Commission Recommendation of 13 January 2010 on the secure exchange of electronic data between Member States to check the uniqueness of driver cards that they issue was published this morning on the website of the Official Journal of the European Union. The object of this Recommendation is the TACHOnet messaging system, which enables information relating to long-distance drivers to be shared between Member States via a digital tachograph system which allocates a driver card to each driver. According to the recital to the Recommendation,
"(6) It is desirable that issuing authorities have effective processes and procedures in place to properly manage data about the issuance of tachograph cards in general, and driver cards in particular.
(7) Member State issuing authorities should be able to check quickly, and reliably exchange, information about issued driver cards, and thereby prevent … Continue Reading ››

"Rafa Benitez has this morning explained why he continues to play the rotation system. He says it’s to the keep the burglars guessing who’s at home or who’s in the team." Anon.

The ability to know where someone is at all times, or to make your own whereabouts publicly known via a social network is fraught with potential privacy issues.

This blog entry discusses the explosive growth of geo-location data and associated services powered by the widespread integration of GPS technologies into mobile phones raises privacy issues that include problems of anonymisation, consent and data sharing. The full article on which this entry was based is available to PLC subscribers here.

What do we mean by geo-location data services? These can be anything from the Tom-Tom GPS app on your mobile phone to specific services such as Whrrl and Continue Reading ››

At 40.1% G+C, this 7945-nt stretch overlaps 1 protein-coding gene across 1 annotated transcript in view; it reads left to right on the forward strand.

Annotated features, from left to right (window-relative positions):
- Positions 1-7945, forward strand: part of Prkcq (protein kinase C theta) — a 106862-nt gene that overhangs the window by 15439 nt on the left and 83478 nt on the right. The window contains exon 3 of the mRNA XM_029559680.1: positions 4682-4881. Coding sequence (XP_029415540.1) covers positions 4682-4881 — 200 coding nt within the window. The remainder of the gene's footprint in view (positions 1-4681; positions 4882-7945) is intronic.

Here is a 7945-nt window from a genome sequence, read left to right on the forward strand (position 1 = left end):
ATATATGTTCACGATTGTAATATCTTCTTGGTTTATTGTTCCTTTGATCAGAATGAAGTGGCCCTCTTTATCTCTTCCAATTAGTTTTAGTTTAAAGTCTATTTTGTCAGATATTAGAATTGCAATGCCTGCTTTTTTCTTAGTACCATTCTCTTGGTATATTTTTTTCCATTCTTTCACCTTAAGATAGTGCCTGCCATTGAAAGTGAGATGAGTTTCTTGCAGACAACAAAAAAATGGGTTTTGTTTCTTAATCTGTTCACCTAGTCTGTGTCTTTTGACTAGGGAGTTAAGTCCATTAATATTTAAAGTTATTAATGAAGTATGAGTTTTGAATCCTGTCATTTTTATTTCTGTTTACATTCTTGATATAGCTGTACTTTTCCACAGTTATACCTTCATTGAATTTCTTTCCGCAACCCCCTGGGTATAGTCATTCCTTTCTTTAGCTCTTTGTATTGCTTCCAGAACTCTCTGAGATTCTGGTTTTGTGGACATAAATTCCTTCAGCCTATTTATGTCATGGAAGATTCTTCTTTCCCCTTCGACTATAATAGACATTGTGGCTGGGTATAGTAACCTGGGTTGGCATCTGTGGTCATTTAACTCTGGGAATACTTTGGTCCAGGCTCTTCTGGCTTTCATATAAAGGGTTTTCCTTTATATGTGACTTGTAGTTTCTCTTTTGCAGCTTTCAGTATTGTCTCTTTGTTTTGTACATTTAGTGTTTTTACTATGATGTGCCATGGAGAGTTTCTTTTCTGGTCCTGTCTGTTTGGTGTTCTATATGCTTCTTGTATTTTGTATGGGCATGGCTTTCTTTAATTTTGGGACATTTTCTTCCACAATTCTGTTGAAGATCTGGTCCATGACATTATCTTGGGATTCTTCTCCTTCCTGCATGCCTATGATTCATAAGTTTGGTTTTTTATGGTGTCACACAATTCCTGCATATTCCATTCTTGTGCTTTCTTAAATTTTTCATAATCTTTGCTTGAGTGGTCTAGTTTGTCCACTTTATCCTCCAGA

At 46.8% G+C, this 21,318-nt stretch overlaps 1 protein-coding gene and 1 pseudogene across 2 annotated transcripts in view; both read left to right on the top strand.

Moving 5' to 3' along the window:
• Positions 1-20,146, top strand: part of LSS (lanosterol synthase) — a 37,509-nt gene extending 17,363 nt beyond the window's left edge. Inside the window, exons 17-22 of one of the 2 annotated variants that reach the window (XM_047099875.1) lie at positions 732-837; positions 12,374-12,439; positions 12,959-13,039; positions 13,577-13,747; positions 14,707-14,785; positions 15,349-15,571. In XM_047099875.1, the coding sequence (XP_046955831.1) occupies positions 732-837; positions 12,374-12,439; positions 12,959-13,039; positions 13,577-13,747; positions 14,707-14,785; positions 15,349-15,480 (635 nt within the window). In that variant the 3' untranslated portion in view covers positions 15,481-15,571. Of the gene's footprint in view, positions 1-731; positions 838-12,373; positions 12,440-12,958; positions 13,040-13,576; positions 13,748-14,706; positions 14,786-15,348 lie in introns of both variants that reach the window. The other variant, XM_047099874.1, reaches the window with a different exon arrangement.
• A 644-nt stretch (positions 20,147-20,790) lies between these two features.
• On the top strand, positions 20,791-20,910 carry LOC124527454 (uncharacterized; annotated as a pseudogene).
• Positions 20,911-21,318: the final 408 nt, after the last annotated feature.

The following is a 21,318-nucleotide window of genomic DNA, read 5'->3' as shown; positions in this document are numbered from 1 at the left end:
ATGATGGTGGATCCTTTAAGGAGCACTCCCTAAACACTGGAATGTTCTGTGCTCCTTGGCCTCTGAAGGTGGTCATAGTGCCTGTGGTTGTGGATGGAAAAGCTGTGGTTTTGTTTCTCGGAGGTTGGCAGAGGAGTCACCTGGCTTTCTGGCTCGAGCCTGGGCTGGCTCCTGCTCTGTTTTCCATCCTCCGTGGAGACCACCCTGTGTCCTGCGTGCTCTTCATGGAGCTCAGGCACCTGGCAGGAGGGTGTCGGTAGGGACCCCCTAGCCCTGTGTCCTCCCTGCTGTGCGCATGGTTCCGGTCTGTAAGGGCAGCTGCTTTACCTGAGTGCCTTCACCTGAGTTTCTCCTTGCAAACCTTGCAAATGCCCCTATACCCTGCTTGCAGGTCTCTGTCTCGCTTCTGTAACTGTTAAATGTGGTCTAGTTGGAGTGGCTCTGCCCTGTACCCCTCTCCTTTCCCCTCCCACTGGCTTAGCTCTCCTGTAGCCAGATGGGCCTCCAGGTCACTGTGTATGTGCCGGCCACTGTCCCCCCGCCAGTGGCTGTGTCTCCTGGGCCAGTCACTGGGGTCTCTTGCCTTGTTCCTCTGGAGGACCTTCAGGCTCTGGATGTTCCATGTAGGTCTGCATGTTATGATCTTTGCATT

The Guardian reports that the Mayor of London, Boris Johnson, is today launching the London Datastore, a website hosting hundreds of sets of data, including previously unreleased information, about the capital, as part of a new scheme intended to encourage people to create "mashups" of data to boost the city's transparency and accountability.

The London Datastore will be fully open from 29 January. The UK government is reportedly working on a similar site, data.gov.uk, which is also expected to be unveiled this month under the auspices of Tim Berners-Lee. Says the article:
Johnson has been a strong advocate of open data, having campaigned in 2008 on the promise that he would introduce crime maps, despite misgivings of some senior police officers. The Metropolitan Police did however quickly implement crime mapping in London, following the lead that … Continue Reading ››
Writing yesterday in ComputerWeekly.com ("Department of Transport works on body scan code of practice"), Ian Grant reported on the lack of current government plans to store body scans of air passengers, in the wake of concerns that processing and storing images could breach the privacy of individuals. The Department of Transport is quoted as saying that all images will be deleted as soon as each subject is cleared for take-off, and the department is developing a code of practice for airport operators so as to ensure passenger privacy.

Over in the USA the American Civil Liberties Union claims that the black and white scans "amount to a virtual strip search", since they reveal, among other things, the subject's genitalia and any implants. Says the UK's Department of Transport:
"There are obviously privacy issues related … Continue Reading ››